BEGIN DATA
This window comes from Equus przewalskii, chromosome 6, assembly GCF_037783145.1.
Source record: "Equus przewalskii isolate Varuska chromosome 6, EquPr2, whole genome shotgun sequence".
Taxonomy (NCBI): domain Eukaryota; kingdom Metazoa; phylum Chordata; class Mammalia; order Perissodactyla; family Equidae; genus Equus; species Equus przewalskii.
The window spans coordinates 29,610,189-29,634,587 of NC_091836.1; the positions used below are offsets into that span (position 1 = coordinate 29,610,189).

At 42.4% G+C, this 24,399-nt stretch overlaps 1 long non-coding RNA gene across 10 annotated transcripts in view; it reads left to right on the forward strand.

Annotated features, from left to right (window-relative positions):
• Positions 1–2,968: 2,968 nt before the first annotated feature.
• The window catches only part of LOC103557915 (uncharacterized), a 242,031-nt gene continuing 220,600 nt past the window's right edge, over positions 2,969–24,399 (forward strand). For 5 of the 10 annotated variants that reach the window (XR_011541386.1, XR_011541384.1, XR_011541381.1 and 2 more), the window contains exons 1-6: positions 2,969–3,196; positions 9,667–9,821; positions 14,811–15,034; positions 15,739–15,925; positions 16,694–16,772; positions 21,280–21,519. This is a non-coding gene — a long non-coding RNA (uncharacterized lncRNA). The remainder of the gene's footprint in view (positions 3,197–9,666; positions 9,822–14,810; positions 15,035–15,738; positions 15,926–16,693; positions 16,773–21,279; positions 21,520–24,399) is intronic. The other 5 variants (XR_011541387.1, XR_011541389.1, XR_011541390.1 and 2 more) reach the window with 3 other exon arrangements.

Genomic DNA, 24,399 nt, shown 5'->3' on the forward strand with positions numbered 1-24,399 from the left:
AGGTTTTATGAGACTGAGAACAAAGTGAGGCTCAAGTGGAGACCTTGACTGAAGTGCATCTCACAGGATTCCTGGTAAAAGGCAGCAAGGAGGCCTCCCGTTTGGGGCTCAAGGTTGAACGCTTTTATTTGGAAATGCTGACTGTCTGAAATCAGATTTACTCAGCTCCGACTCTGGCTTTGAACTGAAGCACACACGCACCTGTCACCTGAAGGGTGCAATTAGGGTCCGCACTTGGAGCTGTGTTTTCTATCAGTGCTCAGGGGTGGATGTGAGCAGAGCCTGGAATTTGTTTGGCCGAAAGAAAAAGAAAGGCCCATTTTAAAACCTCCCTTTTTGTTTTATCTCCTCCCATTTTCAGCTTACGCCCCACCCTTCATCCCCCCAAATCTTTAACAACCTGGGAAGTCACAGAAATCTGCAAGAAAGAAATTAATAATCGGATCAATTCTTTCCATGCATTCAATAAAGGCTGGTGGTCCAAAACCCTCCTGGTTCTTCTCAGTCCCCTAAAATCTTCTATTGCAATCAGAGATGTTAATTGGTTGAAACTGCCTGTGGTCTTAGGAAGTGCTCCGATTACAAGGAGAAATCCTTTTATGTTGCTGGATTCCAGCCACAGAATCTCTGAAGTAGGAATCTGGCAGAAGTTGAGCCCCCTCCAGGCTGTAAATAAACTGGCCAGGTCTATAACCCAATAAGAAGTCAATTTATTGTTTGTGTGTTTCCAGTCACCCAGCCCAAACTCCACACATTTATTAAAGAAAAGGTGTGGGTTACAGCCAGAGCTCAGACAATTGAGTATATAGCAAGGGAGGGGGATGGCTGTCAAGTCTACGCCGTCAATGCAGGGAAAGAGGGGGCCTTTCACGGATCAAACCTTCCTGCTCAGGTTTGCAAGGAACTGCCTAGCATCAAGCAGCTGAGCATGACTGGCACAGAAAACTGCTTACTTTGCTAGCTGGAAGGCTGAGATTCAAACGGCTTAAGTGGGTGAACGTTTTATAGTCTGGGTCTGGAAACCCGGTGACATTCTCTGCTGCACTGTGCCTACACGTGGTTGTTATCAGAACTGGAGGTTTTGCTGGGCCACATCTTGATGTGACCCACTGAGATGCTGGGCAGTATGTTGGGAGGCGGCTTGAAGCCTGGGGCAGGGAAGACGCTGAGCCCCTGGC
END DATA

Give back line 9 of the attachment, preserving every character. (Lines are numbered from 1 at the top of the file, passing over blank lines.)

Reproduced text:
Genomic DNA, 24,399 nt, shown 5'->3' on the forward strand with positions numbered 1-24,399 from the left: